An old Chinese man who owns an Oriental grocery store passed on a tip the other day to one of his regular customers. The customer commented that he was beginning to have trouble controlling his diabetes. He had other chronic health problems and took so many medications that sometimes they interacted badly. The grocer pointed across the aisle to a strange-looking bumpy green cucumber-like vegetable and said, “You need bitter melon!”
What is Bitter Melon?
Bitter Melon is grown throughout Asia, Africa and the Caribbean for the edible fruit and medicinal properties. It can be stir-fried, creamed, used in a soup or as a tea. However, this is a very bitter vegetable and is definitely an acquired taste. Fortunately, it is available in tablets or extracts at health food stores or online. This vegetable is high in vitamins, minerals and antioxidants and low in calories.
Help Controlling Type-2 Diabetes
Bitter Melon contains two compounds believed to reduce sugar levels in those with type-2 diabetes, Polypeptide-P and Charantin. Polypeptide-P is a plant insulin. Charantin, on the other hand, helps the liver, muscles and adipose tissue lower blood glucose levels. The Memorial Sloan-Kettering Cancer Center reported that Bitter Melon might lower the chance of developing diabetes or make it easier to manage for those who already have diabetes. As this bitter vegetable is eaten regularly by millions of people, it is normally considered safe. However, anyone taking diabetes medications should consult with a doctor before taking Bitter Melon. The combination of drugs and Bitter Melon could lower your blood sugar too much; the proper dosage has not yet been determined.
Exciting Cancer Research
Cancer Center reported that Bitter Melon might slow the growth of some types of cancer cells. One study they mentioned was published in Anticancer Research. A compound was used to inhibit the growth of malignant breast cancer cells in animal and laboratory tests. This has not been tested in human trials.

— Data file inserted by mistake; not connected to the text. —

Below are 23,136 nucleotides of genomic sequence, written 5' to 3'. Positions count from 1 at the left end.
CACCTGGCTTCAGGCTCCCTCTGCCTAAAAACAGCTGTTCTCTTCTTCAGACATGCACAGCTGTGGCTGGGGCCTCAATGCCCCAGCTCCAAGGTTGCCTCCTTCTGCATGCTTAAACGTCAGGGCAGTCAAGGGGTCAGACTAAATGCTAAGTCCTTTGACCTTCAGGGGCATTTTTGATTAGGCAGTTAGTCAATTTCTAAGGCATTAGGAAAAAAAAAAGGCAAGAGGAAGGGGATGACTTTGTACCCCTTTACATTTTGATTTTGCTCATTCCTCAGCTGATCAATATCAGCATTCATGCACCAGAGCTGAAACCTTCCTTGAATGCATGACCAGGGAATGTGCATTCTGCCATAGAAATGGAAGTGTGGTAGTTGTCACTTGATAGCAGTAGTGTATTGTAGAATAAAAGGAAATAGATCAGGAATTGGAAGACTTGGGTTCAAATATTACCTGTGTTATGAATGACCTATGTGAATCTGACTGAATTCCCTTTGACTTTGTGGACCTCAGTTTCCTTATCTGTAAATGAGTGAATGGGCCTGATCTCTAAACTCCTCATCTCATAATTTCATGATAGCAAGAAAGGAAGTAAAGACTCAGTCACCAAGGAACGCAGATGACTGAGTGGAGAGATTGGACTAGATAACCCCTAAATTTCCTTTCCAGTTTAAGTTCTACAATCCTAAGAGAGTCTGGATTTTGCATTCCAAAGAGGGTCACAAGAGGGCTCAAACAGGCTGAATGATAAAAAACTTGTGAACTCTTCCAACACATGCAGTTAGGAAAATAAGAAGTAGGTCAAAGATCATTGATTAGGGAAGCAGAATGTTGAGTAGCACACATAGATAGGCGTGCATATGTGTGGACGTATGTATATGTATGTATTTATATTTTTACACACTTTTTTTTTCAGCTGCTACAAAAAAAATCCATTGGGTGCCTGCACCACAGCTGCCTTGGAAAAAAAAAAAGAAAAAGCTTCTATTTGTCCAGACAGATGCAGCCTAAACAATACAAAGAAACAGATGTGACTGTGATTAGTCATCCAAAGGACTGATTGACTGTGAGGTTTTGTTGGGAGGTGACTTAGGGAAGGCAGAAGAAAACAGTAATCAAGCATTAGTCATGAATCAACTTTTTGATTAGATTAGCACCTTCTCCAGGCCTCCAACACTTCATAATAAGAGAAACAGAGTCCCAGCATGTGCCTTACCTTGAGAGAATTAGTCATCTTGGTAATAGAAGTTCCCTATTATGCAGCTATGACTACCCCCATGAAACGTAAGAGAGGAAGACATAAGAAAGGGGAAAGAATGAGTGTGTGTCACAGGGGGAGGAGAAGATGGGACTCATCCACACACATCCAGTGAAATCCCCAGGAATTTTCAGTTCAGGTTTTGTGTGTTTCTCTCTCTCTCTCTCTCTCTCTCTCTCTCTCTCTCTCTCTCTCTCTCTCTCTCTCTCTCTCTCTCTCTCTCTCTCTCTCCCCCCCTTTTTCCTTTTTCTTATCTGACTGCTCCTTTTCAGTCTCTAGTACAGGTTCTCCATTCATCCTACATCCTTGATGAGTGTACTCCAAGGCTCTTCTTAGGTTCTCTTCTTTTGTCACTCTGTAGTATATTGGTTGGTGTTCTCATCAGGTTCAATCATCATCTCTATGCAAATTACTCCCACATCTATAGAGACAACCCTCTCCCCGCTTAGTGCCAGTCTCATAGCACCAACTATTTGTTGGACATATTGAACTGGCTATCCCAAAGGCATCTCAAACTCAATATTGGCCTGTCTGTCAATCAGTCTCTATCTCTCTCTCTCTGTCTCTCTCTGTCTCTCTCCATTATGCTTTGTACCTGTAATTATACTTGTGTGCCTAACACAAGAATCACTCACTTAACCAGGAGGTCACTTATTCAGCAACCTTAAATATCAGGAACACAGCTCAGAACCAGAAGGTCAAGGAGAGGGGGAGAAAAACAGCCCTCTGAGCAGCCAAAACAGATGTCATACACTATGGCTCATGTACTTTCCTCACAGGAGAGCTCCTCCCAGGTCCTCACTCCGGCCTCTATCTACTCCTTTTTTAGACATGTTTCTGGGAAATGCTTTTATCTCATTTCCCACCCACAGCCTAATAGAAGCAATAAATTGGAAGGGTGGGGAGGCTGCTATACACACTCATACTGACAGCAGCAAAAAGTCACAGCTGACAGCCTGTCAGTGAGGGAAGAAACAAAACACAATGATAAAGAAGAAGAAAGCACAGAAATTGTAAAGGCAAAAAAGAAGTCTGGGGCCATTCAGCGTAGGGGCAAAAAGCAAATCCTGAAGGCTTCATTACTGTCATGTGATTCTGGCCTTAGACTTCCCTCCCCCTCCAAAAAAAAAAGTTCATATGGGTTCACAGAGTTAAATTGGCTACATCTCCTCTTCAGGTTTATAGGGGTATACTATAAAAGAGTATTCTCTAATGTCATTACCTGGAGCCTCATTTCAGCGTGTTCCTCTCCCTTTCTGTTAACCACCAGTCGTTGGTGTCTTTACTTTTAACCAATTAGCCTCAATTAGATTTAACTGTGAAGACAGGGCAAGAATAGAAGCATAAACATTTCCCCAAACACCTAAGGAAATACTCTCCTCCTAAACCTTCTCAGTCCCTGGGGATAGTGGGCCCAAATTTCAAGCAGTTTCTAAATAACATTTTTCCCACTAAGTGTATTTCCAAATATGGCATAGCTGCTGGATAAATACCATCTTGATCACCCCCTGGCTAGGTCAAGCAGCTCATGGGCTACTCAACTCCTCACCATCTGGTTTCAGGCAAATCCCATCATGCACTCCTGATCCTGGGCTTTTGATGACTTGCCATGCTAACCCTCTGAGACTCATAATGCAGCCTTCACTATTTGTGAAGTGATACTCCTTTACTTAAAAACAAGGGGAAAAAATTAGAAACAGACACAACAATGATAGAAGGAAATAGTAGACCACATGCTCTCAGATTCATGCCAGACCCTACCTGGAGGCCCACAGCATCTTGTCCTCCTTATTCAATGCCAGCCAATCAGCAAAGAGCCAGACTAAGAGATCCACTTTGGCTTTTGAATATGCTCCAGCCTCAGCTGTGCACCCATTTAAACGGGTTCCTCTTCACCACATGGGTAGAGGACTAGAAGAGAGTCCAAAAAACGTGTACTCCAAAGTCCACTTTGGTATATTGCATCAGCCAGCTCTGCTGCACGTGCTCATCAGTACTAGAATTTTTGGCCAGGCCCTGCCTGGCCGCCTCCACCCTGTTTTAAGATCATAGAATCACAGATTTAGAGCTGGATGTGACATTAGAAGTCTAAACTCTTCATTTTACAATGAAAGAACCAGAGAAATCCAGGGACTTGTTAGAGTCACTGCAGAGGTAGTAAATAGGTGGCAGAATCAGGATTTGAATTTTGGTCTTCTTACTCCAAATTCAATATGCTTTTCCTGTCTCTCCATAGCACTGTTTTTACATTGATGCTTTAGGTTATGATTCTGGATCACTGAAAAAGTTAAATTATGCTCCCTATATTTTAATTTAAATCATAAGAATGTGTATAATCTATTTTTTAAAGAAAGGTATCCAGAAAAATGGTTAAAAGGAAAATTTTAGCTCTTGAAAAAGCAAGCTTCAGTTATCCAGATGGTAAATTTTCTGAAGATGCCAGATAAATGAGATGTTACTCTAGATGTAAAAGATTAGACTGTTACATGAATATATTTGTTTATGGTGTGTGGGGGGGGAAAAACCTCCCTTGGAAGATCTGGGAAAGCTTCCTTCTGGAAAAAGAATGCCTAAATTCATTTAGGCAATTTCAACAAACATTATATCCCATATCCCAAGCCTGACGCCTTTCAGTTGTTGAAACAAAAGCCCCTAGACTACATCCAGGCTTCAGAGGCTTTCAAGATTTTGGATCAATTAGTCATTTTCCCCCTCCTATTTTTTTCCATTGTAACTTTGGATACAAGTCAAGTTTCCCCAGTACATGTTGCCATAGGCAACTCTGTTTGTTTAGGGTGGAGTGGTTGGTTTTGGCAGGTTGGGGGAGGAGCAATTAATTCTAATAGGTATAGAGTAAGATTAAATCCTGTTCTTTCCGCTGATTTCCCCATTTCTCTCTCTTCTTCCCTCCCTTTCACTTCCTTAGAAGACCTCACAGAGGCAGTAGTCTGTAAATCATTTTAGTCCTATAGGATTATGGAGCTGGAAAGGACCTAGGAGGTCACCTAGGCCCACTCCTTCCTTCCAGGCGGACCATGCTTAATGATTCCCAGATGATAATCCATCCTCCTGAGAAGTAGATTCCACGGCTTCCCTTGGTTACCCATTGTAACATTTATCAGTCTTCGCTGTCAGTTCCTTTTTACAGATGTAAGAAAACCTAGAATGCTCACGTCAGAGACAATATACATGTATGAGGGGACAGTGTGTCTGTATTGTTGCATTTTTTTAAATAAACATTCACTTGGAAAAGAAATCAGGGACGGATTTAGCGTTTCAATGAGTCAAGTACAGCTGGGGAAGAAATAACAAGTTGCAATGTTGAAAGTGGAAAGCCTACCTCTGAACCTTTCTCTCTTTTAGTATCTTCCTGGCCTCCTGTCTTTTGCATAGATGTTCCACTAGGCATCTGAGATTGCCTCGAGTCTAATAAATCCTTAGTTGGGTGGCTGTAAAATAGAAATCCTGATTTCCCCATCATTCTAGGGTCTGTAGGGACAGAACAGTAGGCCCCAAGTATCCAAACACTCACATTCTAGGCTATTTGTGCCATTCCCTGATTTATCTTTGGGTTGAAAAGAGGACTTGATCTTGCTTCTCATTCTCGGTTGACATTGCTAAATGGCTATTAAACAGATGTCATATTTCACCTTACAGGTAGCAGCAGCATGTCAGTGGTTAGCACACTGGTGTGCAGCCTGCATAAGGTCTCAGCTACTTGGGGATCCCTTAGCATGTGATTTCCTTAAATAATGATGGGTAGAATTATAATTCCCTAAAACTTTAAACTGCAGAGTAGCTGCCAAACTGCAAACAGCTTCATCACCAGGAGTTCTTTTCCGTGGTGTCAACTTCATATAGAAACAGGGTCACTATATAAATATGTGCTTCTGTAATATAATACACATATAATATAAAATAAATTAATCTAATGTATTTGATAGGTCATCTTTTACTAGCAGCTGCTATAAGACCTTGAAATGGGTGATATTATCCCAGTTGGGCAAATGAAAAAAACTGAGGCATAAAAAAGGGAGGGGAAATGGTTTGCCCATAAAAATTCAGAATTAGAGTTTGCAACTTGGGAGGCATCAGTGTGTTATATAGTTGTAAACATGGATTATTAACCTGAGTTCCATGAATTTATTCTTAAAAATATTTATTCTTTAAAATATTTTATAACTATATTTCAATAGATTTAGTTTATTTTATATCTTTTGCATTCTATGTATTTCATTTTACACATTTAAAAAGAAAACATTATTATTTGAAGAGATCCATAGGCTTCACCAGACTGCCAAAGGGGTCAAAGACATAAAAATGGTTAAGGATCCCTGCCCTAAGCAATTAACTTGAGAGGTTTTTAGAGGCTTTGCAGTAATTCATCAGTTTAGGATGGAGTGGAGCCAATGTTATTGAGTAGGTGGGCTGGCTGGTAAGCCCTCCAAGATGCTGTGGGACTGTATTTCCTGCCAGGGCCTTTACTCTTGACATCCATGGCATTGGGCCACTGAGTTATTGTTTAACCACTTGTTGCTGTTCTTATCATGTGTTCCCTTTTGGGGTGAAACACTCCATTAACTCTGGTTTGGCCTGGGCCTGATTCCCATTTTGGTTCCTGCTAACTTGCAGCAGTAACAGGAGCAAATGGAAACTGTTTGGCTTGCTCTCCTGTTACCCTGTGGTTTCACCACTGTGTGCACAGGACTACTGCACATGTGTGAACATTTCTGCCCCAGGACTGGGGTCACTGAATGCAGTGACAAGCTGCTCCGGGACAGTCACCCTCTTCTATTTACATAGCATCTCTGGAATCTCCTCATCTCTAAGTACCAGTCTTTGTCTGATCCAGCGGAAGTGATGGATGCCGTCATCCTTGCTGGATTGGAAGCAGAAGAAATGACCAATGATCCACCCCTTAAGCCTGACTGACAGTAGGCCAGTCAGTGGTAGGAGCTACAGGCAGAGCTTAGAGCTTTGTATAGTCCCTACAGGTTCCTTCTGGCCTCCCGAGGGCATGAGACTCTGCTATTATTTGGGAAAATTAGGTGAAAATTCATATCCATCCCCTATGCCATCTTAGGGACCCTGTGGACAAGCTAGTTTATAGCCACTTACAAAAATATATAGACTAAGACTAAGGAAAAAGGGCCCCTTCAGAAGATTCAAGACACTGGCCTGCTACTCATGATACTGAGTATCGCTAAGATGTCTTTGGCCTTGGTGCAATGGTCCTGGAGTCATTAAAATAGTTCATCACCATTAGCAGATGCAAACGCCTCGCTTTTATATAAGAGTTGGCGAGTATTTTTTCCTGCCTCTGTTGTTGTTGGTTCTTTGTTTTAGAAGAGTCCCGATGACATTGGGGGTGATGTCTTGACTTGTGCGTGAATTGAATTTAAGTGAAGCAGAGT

Research on pancreatic cancer done by Dr. Rajesh Agarwal from the University of Colorado Denver and published in Carcinogenesis showed that Bitter Melon may cut off food and energy to the cancerous cells, killing them. Dr. Agarwal and his team used Bitter Melon juice because many Asians drink the juice daily. They made their own, using a 5% juice dilution with water. The juice was tested against four cell lines of pancreatic cancer and showed potent cytotoxicity against them all. One of the goals of cancer research is finding drugs that prevent cancer cells from getting the energy needed to survive and grow; this plant did that.
Bitter Melon has reportedly been used to treat fever, infections and menstrual problems. Laboratory tests have shown some success when using it to destroy cancerous T-cells, but there are no available reports of any clinical trials. Any medical use of Bitter Melon should be under a doctor’s supervision; it should not be taken by pregnant women or children.
Bitter melon (Momordica charantia) has been a popular home remedy for many years in Asia. In the West, many take it as a supplement. It’s also eaten in many favorite recipes and consumed as a beverage. There is little information available on recommended doses or treatment protocols.
Have you tried Bitter Melon for a particular ailment? Please send us your feedback on this fascinating vegetable!